Above: Public art called ‘Soho Flock’ mounted on a lamp-post in Soho Square.
One of the fascinating things about London is the vast array of unusual things to be seen. There are so many things to look at that you can visit a particular location several times and still miss something. Then, when it is pointed out to you, you wonder how it was that you failed to notice it.
If you visit Soho Square, you will have plenty to keep your eyes busy. The gardens in the square are probably the main centre of attraction. All around the square are interesting buildings, some dating from Georgian times which have plenty of history to be discovered. As far as lamp-posts go, those in Soho Square are not particularly unusual and, because that is the case, you may have missed a very unusual feature associated with one of them.
In 2014 the Patrick Murphy Studio was commissioned by the House of St Barnabas and Sim Smith Gallery to create an installation in Soho Square. House of St Barnabas is a grand building standing at the SE corner of the square. The result was some colourful pigeons perched on mountings attached to the lamp-posts, titled ‘Soho Flock’ or ‘Flock (Soho Pigeons)’. According to the studio’s Website, ‘they were to draw attention to the work of the charity at The House of St Barnabas through elevating the issues surrounding homelessness in urban environments. This installation is set to evoke questions about ownership and feelings of being accepted or marginalised, representing any group that struggles to find a natural home or sense of acceptance in society.’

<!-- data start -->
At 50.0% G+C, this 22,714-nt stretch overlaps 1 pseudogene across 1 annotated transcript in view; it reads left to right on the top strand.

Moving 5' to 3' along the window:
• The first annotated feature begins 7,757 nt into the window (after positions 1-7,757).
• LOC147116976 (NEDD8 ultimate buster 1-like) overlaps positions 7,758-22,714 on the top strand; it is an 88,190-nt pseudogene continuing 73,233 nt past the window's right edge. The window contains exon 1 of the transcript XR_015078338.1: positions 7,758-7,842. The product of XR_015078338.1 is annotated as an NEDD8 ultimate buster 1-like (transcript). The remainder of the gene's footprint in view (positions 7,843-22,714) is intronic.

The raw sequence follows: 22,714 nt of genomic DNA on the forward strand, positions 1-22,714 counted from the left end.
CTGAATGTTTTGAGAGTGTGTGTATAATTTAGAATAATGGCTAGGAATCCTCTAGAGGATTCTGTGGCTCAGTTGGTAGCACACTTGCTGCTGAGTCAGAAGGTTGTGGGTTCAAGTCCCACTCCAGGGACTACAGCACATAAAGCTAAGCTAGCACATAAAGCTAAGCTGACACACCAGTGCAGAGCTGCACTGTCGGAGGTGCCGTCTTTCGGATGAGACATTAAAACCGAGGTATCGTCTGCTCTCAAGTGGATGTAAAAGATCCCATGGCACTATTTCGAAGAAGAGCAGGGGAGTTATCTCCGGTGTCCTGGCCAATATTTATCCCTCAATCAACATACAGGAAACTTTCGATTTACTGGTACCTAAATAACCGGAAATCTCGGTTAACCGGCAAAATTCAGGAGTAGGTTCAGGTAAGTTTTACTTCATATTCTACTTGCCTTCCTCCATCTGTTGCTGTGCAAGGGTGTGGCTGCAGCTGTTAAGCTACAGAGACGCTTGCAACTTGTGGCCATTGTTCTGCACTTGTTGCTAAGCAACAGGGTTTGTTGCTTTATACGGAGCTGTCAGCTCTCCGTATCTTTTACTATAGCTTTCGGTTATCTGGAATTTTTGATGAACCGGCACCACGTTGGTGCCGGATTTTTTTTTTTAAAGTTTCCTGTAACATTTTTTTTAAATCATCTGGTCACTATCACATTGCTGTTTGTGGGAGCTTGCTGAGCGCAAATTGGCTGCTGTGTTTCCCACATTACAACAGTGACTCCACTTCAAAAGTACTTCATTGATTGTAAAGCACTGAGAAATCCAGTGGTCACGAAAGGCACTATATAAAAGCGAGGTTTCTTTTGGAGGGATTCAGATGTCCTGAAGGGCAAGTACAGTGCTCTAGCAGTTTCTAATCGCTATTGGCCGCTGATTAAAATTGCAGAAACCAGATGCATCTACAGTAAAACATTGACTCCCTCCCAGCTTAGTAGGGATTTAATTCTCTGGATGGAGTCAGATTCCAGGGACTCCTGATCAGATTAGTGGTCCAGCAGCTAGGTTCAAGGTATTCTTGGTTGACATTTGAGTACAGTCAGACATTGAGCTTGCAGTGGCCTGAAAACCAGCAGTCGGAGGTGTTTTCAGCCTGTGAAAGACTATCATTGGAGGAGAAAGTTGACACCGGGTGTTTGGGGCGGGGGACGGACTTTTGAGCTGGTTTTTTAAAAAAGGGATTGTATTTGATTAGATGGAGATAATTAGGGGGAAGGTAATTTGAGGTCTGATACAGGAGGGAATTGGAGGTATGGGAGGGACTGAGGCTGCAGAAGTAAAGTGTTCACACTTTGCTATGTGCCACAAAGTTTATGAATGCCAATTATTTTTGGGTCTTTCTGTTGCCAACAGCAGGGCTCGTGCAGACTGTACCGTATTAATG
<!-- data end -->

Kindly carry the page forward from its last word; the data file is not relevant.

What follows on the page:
While the wood pigeon – often found in the suburbs of London and the countryside around – has attractive grey feathers, the everyday London pigeon tends to be rather scruffy and not particularly attractive. By painting these figures in bright colours the artist makes you think rather differently about these birds. They remind you of more exotic birds – like a parrot or a cockatoo.
The colourful birds have turned an ordinary lamp-post into a mini art gallery. It is believed that the work was to be temporary and, indeed, the picture shows that the display is held onto the lap-post by simple metal clips. It has now been on there for several years and remains on the same lamp-post in Soho Square. It is a great idea and one that could be developed so that other lamp-posts at other locations carry small works of art related to other themes. London is not short of the unusual but another piece of artistic design – especially of this type – is always to be welcomed.